In context this passage is not talking about homosexuality. Its obvious that its talking about a perversion that goes on in there rituals because its only talking about MEN here. Why did it say men when it could've easily said women also and it DID in the very next passage:
22 Thou shalt not lie with mankind, as with womankind: it is abomination.
23 Neither shalt thou lie with any beast to defile thyself therewith: neither shall any woman stand before a beast to lie down thereto: it is confusion.
It's being DISTINCT when it talks about men and women. That wouldn't include lesbians.
It's also obviuos that its talking about what goes on in rituals. The passage RIGHT BEFORE it says:
21 And thou shalt not let any of thy seed pass through the fire to Molech, neither shalt thou profane the name of thy God: I am the LORD.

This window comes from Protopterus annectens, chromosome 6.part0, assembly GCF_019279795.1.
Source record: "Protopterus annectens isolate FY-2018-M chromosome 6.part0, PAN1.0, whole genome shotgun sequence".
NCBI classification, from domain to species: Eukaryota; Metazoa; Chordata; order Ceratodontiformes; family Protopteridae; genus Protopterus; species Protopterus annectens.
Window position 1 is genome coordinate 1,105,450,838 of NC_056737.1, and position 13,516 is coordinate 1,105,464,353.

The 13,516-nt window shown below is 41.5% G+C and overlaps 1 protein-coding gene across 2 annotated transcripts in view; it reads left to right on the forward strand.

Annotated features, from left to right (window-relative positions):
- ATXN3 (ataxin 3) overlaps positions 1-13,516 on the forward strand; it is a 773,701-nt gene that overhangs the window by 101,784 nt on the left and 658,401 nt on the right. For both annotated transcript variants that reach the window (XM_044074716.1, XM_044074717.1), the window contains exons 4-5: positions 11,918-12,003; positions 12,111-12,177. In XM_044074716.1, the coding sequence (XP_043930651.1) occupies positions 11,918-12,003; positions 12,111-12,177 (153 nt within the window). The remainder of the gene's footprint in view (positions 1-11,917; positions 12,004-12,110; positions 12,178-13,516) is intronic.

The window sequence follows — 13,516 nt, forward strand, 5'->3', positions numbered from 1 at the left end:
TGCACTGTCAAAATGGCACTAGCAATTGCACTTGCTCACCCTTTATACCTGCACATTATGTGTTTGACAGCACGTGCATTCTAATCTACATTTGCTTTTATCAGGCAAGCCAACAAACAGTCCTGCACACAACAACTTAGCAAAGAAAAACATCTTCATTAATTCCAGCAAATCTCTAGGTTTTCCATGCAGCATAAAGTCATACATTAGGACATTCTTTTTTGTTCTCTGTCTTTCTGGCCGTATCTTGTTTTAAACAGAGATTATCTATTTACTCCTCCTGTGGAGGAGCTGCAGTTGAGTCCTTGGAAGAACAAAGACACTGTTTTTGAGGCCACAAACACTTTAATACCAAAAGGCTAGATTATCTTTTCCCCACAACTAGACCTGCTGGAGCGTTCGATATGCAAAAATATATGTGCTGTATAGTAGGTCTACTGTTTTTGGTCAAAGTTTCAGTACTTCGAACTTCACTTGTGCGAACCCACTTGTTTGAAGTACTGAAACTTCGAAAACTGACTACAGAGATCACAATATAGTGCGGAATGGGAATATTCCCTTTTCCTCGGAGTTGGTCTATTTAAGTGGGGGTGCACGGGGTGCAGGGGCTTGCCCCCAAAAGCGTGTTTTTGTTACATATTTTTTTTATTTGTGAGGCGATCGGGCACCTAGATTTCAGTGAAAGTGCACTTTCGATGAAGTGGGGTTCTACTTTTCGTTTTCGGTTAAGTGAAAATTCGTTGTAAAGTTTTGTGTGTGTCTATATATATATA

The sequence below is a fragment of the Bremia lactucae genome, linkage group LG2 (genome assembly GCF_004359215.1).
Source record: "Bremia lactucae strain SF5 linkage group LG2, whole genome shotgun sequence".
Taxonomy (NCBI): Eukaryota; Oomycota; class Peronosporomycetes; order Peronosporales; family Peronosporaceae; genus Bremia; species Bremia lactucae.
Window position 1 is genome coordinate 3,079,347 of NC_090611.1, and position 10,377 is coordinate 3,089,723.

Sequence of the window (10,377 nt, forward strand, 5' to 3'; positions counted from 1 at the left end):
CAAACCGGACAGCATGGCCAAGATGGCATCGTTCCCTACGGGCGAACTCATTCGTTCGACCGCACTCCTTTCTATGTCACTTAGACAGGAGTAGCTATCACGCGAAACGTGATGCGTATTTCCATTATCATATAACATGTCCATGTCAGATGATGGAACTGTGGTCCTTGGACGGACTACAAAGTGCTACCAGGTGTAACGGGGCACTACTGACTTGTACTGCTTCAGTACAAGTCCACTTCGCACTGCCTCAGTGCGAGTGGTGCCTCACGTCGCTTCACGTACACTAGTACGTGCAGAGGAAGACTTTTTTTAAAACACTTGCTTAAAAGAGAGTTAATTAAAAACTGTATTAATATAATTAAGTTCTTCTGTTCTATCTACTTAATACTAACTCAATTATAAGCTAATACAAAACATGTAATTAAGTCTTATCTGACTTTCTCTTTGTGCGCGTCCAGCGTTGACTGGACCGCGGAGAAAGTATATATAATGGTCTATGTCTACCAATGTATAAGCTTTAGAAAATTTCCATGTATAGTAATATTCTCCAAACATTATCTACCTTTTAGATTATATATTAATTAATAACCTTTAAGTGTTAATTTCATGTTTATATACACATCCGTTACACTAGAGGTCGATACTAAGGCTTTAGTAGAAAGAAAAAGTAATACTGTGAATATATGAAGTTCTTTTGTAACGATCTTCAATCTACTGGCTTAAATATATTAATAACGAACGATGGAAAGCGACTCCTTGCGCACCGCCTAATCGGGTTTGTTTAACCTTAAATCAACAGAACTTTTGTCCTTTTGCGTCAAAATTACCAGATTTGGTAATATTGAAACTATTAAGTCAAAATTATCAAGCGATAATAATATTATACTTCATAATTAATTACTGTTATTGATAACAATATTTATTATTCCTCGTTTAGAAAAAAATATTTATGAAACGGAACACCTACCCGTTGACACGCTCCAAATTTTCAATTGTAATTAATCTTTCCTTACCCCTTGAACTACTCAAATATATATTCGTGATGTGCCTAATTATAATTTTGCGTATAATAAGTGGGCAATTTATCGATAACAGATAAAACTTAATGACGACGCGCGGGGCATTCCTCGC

22 Thou shalt not lie with mankind, as with womankind: it is abomination.
Molech, or Moloch, which signifies "king," was the idol of the Ammonites. His statue was of brass, and rested on a pedestal or throne of the same metal. His head, resembling that of a calf, was adorned with a crow, and his arms were extended in the attitude of embracing those who approached him. His devotees dedicated their children to him; and when this was to be done, they heated the statue to a high pitch of intensity by a fire within, and then the infants were either shaken over the flames, or passed through the ignited arms, by way of lustration to ensure the favor of the pretended deity. The fire-worshippers asserted that all children who did not undergo this purifying process would die in infancy; and the influence of this Zabian superstition was still so extensively prevalent in the days of Moses, that the divine lawgiver judged it necessary to prohibit it by an express statute.
The Canaanites practiced ritual prostitution and infant sacrifice under the guise of worship to gods like Molech and Baal.